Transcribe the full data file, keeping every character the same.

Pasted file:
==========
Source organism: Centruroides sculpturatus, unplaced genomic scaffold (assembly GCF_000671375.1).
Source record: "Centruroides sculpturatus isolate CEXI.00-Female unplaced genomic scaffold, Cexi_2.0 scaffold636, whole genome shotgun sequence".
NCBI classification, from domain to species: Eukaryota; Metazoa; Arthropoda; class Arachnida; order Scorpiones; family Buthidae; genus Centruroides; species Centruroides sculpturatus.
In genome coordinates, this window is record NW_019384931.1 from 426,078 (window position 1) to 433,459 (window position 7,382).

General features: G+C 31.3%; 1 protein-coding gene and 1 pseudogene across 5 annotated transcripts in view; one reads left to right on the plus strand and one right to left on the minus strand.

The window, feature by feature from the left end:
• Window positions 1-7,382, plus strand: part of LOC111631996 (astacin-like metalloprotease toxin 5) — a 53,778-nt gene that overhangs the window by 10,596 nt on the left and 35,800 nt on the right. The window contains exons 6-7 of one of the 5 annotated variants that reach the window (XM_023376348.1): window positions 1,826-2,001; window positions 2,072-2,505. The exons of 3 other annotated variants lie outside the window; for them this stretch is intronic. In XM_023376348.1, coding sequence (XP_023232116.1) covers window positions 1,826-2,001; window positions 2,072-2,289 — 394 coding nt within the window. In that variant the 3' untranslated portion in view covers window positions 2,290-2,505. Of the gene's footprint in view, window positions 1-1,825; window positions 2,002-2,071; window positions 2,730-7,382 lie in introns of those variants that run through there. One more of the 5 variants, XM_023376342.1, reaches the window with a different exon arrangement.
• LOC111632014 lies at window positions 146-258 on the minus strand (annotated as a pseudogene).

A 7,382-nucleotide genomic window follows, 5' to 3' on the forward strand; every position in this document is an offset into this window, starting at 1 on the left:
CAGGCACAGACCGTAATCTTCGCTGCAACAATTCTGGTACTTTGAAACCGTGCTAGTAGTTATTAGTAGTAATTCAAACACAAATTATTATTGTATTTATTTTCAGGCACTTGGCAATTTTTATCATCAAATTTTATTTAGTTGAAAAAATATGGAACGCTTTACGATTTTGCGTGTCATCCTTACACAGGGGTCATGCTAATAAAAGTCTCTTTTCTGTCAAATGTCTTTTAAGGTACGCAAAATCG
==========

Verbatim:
Source organism: Centruroides sculpturatus, unplaced genomic scaffold (assembly GCF_000671375.1).
Source record: "Centruroides sculpturatus isolate CEXI.00-Female unplaced genomic scaffold, Cexi_2.0 scaffold636, whole genome shotgun sequence".
NCBI classification, from domain to species: Eukaryota; Metazoa; Arthropoda; class Arachnida; order Scorpiones; family Buthidae; genus Centruroides; species Centruroides sculpturatus.
In genome coordinates, this window is record NW_019384931.1 from 426,078 (window position 1) to 433,459 (window position 7,382).

General features: G+C 31.3%; 1 protein-coding gene and 1 pseudogene across 5 annotated transcripts in view; one reads left to right on the plus strand and one right to left on the minus strand.

The window, feature by feature from the left end:
• Window positions 1-7,382, plus strand: part of LOC111631996 (astacin-like metalloprotease toxin 5) — a 53,778-nt gene that overhangs the window by 10,596 nt on the left and 35,800 nt on the right. The window contains exons 6-7 of one of the 5 annotated variants that reach the window (XM_023376348.1): window positions 1,826-2,001; window positions 2,072-2,505. The exons of 3 other annotated variants lie outside the window; for them this stretch is intronic. In XM_023376348.1, coding sequence (XP_023232116.1) covers window positions 1,826-2,001; window positions 2,072-2,289 — 394 coding nt within the window. In that variant the 3' untranslated portion in view covers window positions 2,290-2,505. Of the gene's footprint in view, window positions 1-1,825; window positions 2,002-2,071; window positions 2,730-7,382 lie in introns of those variants that run through there. One more of the 5 variants, XM_023376342.1, reaches the window with a different exon arrangement.
• LOC111632014 lies at window positions 146-258 on the minus strand (annotated as a pseudogene).

A 7,382-nucleotide genomic window follows, 5' to 3' on the forward strand; every position in this document is an offset into this window, starting at 1 on the left:
CAGGCACAGACCGTAATCTTCGCTGCAACAATTCTGGTACTTTGAAACCGTGCTAGTAGTTATTAGTAGTAATTCAAACACAAATTATTATTGTATTTATTTTCAGGCACTTGGCAATTTTTATCATCAAATTTTATTTAGTTGAAAAAATATGGAACGCTTTACGATTTTGCGTGTCATCCTTACACAGGGGTCATGCTAATAAAAGTCTCTTTTCTGTCAAATGTCTTTTAAGGTACGCAAAATCG